On his toes: Frederick Wiseman observes movement in "La Danse: Le Ballet de L'Opera de Paris."

Workin' It: 'La Danse" and "Everything Strange and New'

Michael Fox December 4, 2009

Frederick Wiseman’s latest documentary operates as a potent antidote to the gnawing worry, fed by the grim global economic news, that the social fabric and civilization as we know it are at a precipice. If that accomplishment is somehow insufficient, La Danse: Le Ballet de l’Opera de Paris does double duty as a coolly furious rebuttal to the entropy that is the natural state of practically everything. Rust never sleeps, no question, but neither (it seems) do the dancers, choreographers and artistic director of the Paris Opera Ballet. For an equally truthful and more familiar perspective on workplace satisfaction in the Age of Diminishing Expectations, there’s Frazer Bradshaw’s Oakland-set, understatedly eloquent Everything Strange and New. Wiseman’s doc (opening today at the Balboa and Elmwood) and Bradshaw’s feature (ditto at the Roxie) aren’t what you call typical holiday fare, though they assuredly provide An Education for Brothers and Avatars on The Road or Up In the Air.

If you’ve ever seen a Wiseman film—from Titicut Follies to High School to Welfare —you have a pretty good idea what to expect from La Danse: Le Ballet de l’Opera de Paris. Or what not to expect: talking-head interviews, archival footage, narration, news clips, shaky handheld camera on the go and lower thirds identifying the people on camera. The filmmaker’s aesthetic is unhurried and uncluttered, and it feels particularly refreshing these days. He gives us scenes instead of sound bites, life being lived at its own pace instead of shaped and manipulated drama.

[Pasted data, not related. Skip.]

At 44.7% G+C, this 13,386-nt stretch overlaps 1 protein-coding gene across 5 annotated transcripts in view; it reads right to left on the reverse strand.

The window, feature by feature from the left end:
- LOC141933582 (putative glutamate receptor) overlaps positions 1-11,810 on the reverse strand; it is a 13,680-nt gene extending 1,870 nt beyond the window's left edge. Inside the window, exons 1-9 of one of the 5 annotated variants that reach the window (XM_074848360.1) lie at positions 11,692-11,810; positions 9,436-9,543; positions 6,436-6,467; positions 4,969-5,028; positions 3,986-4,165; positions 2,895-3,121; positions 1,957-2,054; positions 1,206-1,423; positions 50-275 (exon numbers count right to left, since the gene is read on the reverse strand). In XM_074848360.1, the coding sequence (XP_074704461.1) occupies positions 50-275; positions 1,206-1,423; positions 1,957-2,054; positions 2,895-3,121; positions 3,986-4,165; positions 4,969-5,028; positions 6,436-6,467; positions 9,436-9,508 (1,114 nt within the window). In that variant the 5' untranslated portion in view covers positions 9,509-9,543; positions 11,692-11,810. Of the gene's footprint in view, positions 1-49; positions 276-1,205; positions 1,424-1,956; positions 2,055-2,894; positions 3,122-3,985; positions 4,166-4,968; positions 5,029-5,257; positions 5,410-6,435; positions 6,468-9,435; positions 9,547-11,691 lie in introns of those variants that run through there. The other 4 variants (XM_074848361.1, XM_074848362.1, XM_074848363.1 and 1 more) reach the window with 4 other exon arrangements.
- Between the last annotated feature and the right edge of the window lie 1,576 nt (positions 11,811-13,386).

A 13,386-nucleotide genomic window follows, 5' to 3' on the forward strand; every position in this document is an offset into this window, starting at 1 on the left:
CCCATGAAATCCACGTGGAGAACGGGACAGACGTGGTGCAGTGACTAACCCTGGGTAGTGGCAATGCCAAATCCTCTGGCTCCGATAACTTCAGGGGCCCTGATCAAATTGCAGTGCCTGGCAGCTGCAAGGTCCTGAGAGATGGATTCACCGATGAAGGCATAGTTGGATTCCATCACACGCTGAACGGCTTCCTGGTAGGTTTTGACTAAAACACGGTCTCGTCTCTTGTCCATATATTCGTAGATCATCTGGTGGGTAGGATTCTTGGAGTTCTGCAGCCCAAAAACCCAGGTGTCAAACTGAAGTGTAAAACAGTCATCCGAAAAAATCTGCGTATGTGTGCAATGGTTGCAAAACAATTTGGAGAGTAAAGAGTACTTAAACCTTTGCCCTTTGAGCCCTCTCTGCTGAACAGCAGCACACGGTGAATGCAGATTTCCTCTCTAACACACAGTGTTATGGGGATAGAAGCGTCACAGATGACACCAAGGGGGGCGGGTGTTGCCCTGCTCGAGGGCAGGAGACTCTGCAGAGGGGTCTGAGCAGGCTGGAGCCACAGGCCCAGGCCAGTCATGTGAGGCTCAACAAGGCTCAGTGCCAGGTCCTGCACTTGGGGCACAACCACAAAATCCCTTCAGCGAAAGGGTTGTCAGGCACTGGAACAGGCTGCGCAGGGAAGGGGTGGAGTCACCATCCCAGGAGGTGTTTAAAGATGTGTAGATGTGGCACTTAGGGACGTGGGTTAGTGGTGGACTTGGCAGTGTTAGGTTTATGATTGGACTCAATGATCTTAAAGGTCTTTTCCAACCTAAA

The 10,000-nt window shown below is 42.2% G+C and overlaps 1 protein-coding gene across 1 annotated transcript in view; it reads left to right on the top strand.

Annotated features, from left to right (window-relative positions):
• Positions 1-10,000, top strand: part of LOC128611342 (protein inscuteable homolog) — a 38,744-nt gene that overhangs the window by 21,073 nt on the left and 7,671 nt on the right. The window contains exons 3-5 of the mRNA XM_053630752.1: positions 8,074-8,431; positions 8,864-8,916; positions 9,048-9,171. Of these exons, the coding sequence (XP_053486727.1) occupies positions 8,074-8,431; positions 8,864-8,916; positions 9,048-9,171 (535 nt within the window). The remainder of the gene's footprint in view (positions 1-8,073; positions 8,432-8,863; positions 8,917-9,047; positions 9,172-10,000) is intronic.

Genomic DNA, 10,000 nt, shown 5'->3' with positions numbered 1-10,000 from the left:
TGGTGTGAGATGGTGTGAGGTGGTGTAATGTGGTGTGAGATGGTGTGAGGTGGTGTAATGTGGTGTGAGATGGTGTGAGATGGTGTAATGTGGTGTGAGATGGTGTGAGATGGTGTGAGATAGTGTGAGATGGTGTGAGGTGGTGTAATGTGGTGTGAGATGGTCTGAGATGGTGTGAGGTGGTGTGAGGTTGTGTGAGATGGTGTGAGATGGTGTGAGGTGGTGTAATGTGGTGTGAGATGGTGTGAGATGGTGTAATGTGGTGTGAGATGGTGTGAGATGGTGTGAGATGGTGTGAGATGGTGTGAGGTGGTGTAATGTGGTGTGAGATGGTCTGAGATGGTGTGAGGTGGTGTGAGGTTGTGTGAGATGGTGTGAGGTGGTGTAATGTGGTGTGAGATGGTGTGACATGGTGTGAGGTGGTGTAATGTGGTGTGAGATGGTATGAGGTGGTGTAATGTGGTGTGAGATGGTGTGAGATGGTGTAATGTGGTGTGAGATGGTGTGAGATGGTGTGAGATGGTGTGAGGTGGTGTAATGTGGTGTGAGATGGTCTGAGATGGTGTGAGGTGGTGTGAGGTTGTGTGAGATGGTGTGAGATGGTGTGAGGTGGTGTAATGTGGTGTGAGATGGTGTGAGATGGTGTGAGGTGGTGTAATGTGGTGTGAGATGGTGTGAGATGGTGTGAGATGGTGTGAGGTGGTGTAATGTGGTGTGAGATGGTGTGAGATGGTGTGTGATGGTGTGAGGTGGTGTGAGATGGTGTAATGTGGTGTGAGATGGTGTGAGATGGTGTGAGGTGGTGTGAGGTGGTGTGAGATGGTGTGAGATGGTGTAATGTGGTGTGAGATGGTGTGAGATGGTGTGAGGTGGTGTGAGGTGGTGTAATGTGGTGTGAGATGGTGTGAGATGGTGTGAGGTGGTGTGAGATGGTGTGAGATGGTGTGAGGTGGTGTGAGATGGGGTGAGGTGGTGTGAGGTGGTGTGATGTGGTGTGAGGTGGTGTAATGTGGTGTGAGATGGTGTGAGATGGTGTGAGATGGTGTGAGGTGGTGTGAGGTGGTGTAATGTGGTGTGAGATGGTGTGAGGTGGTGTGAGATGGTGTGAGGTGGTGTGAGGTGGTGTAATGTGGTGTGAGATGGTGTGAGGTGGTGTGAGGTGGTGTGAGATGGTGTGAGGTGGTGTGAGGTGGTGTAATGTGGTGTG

We’re granted access to classes and the cafeteria, the costume shop and artistic director Brigitte Lefevre’s office. The filmmaker even ventures onto the roof, where a beekeeper does his work high above the Paris bustle. But the heart of the film is in the rehearsals, and the performances. Wiseman has always focused on the inner workings of institutions (see the titles above) though, frankly, he doesn’t capture or communicate a great deal about the mission, philosophy or challenges (artistic or financial) of the Paris Opera Ballet beyond a few pithy utterances by Mme. Lefevre. Sure, it’s fascinating to sit in her office while a prized veteran dancer asks for a lighter load in a particular ballet, or a tour operator negotiates a lunch and guided stroll (but not a rehearsal visit) for 20 major American donors with Wall Street ties. But the real action is in the studios and onstage, where we watch the dancers at work and come to understand the essence of this artistic enterprise.

Almost immediately, we discern the respect, community and collaboration that define the Paris Opera Ballet. Every word of instruction, direction and criticism is constructive. The common goal is plumbing every movement for meaning and nuance and effect, with the aim of being precise and natural at the same time. We witness the creation of a work of art through practice and repetition, with wonderful, telling glimpses of the dancers developing and understanding their characters.

The focus and dedication on display, combined with Wiseman’s still daytime and nighttime shots of Paris, convey the sense that the Ballet is a privileged enclave in the city, as isolated and self-sufficient as a monastery yet at the same time an essential player in a vibrant cultural capital. Is this place, this school and dance company, with its tradition and dignity and standard of quality, the last bastion of civilization? I’m being a tad melodramatic, but it’s difficult to name very many other places where beauty and discipline and work are esteemed so highly and so resolutely. For two-and-a-half hours, La Danse: Le Ballet de l’Opera de Paris lets us watch men and women on a mission, and we are mesmerized.